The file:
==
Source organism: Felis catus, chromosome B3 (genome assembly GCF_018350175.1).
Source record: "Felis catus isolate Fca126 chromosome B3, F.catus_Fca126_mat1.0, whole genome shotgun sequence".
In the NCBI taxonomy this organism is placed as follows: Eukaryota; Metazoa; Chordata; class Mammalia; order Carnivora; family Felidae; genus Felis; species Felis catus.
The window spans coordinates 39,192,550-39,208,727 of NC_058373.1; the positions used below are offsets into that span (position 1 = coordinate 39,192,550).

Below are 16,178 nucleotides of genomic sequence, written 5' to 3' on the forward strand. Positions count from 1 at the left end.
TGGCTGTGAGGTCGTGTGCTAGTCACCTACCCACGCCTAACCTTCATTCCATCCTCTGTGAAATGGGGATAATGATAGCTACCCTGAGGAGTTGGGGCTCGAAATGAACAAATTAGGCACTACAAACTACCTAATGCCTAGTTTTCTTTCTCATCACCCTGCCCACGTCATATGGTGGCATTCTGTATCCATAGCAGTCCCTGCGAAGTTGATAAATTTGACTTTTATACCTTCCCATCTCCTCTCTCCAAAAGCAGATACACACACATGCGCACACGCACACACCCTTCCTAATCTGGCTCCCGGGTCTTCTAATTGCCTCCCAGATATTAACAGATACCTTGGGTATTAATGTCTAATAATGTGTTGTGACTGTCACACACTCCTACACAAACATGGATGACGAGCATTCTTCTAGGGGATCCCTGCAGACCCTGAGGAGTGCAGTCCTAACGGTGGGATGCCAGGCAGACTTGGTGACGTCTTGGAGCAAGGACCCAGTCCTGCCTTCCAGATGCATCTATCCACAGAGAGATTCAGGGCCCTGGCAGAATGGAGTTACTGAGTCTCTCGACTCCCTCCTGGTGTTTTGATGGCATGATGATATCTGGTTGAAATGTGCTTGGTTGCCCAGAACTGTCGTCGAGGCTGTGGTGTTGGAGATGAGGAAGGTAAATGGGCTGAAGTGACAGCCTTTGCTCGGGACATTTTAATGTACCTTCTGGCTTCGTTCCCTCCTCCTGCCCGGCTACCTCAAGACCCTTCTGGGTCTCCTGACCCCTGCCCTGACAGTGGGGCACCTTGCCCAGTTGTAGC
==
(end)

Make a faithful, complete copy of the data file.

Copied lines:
Source organism: Felis catus, chromosome B3 (genome assembly GCF_018350175.1).
Source record: "Felis catus isolate Fca126 chromosome B3, F.catus_Fca126_mat1.0, whole genome shotgun sequence".
In the NCBI taxonomy this organism is placed as follows: Eukaryota; Metazoa; Chordata; class Mammalia; order Carnivora; family Felidae; genus Felis; species Felis catus.
The window spans coordinates 39,192,550-39,208,727 of NC_058373.1; the positions used below are offsets into that span (position 1 = coordinate 39,192,550).

Below are 16,178 nucleotides of genomic sequence, written 5' to 3' on the forward strand. Positions count from 1 at the left end.
TGGCTGTGAGGTCGTGTGCTAGTCACCTACCCACGCCTAACCTTCATTCCATCCTCTGTGAAATGGGGATAATGATAGCTACCCTGAGGAGTTGGGGCTCGAAATGAACAAATTAGGCACTACAAACTACCTAATGCCTAGTTTTCTTTCTCATCACCCTGCCCACGTCATATGGTGGCATTCTGTATCCATAGCAGTCCCTGCGAAGTTGATAAATTTGACTTTTATACCTTCCCATCTCCTCTCTCCAAAAGCAGATACACACACATGCGCACACGCACACACCCTTCCTAATCTGGCTCCCGGGTCTTCTAATTGCCTCCCAGATATTAACAGATACCTTGGGTATTAATGTCTAATAATGTGTTGTGACTGTCACACACTCCTACACAAACATGGATGACGAGCATTCTTCTAGGGGATCCCTGCAGACCCTGAGGAGTGCAGTCCTAACGGTGGGATGCCAGGCAGACTTGGTGACGTCTTGGAGCAAGGACCCAGTCCTGCCTTCCAGATGCATCTATCCACAGAGAGATTCAGGGCCCTGGCAGAATGGAGTTACTGAGTCTCTCGACTCCCTCCTGGTGTTTTGATGGCATGATGATATCTGGTTGAAATGTGCTTGGTTGCCCAGAACTGTCGTCGAGGCTGTGGTGTTGGAGATGAGGAAGGTAAATGGGCTGAAGTGACAGCCTTTGCTCGGGACATTTTAATGTACCTTCTGGCTTCGTTCCCTCCTCCTGCCCGGCTACCTCAAGACCCTTCTGGGTCTCCTGACCCCTGCCCTGACAGTGGGGCACCTTGCCCAGTTGTAGC